The Pope at Play: "Popular" (?) Music from 14th Century France: Part I - Ivrea Chace
"Early music" is a field of listening that many do not follow, even the most avid of classical music lovers. There are many opinions as to what time this label actually encompasses, but I propose it begins as far back as notated music in the West and ends before Palestrina (c. 1525 – 2 February 1594). Many would disagree, saying that early music ends around 1600 with the invention of opera by Jacopo Peri and Claudio Monteverdi, but Palestrina and the late 16th century has entered into so much of mainstream "classical" listening, that this music has lost most of its "early" edge for my taste. Those who say early music extends through the Baroque (1600-1750) do a great disservice to the vast time and array of styles they consequently clump together.
Despite most people's unfamiliarity with the early music repertoire of Early Medieval (c. 800 - c. 1100), High Medieval (c. 1100 - c. 1300), Late Medieval (c. 1300 - c. 1420), and Early Renaissance (c. 1420 - c. 1500) music, there is a substantial collection of beautiful, insightful, and genius work from this period. Most classical music survey classes either dispense with this period or only give it a cursory glance. Unfortunately, many composers from this period are unrecognized and their music is seldom performed.
Here, I will introduce you to a gem from the French 14th century Ars Nova: "Se je chant." This piece is a "chace," a genre of 14th century French secular music designed to be sung in strict canon with colorful descriptive texts set to a stylized popular melody.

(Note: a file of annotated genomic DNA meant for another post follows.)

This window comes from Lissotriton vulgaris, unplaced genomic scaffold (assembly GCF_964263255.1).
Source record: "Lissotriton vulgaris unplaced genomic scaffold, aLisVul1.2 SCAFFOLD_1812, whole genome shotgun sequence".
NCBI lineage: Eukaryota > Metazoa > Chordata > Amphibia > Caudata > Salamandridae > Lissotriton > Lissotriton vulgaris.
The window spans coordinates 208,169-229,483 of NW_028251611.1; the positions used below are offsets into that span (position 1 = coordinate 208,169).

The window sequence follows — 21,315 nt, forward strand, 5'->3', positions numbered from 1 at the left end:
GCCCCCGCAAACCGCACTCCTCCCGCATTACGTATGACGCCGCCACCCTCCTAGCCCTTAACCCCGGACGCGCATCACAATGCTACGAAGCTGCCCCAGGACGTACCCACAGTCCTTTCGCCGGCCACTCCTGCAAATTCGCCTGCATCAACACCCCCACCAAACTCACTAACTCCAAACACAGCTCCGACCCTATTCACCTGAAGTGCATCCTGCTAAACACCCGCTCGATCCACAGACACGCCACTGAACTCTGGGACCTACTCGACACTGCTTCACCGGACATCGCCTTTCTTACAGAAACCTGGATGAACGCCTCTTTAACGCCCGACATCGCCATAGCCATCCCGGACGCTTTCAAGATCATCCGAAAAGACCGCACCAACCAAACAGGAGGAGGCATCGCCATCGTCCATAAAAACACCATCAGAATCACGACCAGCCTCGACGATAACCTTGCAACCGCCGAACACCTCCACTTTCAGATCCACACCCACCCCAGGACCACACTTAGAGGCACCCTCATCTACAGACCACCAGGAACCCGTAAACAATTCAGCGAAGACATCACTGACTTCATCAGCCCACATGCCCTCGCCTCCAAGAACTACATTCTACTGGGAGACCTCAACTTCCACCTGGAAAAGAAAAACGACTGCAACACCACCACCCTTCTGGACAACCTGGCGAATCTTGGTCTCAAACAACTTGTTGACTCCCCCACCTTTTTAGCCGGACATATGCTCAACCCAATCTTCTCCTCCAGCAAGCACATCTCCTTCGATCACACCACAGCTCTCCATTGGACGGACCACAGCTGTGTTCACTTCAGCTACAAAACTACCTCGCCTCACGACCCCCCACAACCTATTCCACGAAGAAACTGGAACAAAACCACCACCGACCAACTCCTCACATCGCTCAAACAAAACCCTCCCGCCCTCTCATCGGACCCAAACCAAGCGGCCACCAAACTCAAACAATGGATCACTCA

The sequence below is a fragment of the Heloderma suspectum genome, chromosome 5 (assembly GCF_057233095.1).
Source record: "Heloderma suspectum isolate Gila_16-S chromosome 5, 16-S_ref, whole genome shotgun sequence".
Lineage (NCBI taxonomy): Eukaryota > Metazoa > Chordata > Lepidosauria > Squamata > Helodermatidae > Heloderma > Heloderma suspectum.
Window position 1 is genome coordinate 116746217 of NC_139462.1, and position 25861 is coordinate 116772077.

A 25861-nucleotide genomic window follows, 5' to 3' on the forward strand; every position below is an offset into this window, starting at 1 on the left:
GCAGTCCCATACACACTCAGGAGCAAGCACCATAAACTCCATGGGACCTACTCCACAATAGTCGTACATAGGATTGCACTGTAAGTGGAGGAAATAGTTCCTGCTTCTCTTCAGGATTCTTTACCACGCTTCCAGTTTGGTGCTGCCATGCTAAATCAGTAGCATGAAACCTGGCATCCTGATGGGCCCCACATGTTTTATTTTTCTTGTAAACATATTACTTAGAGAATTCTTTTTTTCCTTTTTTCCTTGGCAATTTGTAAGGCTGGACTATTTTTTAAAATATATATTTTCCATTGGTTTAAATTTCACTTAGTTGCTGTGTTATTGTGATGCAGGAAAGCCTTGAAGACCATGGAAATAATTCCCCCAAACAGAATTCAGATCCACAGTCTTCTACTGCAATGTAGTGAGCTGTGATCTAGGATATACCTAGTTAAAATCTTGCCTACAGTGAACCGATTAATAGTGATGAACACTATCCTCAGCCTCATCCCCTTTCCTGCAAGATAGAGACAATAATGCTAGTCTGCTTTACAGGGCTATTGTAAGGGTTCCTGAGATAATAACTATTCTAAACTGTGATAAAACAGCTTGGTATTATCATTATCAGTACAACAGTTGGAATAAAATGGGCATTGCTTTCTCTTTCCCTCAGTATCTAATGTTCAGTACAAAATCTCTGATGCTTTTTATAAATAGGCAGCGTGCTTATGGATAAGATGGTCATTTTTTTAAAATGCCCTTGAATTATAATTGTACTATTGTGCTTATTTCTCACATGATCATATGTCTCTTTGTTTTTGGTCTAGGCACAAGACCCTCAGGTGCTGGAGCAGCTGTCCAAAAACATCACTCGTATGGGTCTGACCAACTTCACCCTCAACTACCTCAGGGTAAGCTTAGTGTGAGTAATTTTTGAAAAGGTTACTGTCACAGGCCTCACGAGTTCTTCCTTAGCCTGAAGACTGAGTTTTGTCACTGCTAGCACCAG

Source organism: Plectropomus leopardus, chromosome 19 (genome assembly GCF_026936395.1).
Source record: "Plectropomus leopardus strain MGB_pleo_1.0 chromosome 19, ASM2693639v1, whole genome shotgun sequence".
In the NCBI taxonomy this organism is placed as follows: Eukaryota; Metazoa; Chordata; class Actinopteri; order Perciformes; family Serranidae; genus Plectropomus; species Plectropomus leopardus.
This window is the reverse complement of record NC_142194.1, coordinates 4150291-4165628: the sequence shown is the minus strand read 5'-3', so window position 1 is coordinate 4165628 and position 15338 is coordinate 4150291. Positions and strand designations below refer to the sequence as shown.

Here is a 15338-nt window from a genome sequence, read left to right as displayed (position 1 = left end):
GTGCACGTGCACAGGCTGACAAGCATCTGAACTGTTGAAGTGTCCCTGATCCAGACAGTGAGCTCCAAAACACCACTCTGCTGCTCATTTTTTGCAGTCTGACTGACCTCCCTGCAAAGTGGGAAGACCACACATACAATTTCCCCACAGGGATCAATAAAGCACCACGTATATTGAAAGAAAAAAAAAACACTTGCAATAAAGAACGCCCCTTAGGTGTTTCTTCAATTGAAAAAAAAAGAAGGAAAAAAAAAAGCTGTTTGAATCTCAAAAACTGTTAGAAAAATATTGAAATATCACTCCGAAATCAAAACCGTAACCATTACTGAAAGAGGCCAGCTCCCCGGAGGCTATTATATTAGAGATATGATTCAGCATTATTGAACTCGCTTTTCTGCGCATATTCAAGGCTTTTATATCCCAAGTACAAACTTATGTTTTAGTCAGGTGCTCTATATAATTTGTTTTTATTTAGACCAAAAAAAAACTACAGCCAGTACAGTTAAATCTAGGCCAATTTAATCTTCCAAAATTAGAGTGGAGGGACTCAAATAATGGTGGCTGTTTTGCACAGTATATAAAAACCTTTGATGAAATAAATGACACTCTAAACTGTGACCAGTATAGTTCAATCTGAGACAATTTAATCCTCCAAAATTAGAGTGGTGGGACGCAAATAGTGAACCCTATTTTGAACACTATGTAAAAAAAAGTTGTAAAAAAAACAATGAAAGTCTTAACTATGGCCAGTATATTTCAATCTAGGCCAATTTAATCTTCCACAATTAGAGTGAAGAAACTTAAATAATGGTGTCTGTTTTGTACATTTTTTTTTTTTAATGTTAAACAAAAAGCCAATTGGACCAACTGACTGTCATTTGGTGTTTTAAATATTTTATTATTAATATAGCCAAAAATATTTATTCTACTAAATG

"Se je chant" from the Ivrea Codex, B.C. 115 fol. 52v was possibly written by Denis le Grant, who died around 1352. He was composer and master of the French royal chapel in 1349 and Bishop of Senlis from December 23, 1350 until his death. Unfortunately, this is his only identified composition, though it is likely he wrote others. This piece appears in a few other manuscript sources and is mentioned by the poet Gace de la Buigne in his Roman des Deduis (vv.6309–18), indicating that this piece was probably somewhat popular during its time.
The piece is actually only one musical line. It is simply sung in canon (a "round") between three voices for its entire duration. The rapid singing and onomatopoeia in the text are meant to portray "the hunt". For example, you will hear imitations of trumpet calls in the middle of the piece on words like "Hau" and "huop." This antiphonal trumpet-like sound is created through a musical technique called "hocketting" and through emphasis of melodic intervals like the fifth and octave, common in most hunting horn calls. The canon form in itself is meant to symbolize the "chase" of the huntsmen after their prey, each voice literally chasing after the others.
As you listen and follow with the score, you will notice that near the climax of the hunt, the meter loses its stability and shifts between 3/2 and 2/2, with frequent overlapping of the two meters amongst the voices, creating a sophisticated level of musical discourse. All the time signature values in the score are given for performance purposes only and are not as they appear in the original manuscript. There are many ways to bar this piece, and I attempted to choose a way that is both simple yet displays the brilliant mixing of meter in this pieces. Richard H Hoppin, in his Anthology of Medieval Music realizes the music in a slightly more complicated fashion, but it is less convenient for clear reading and performance.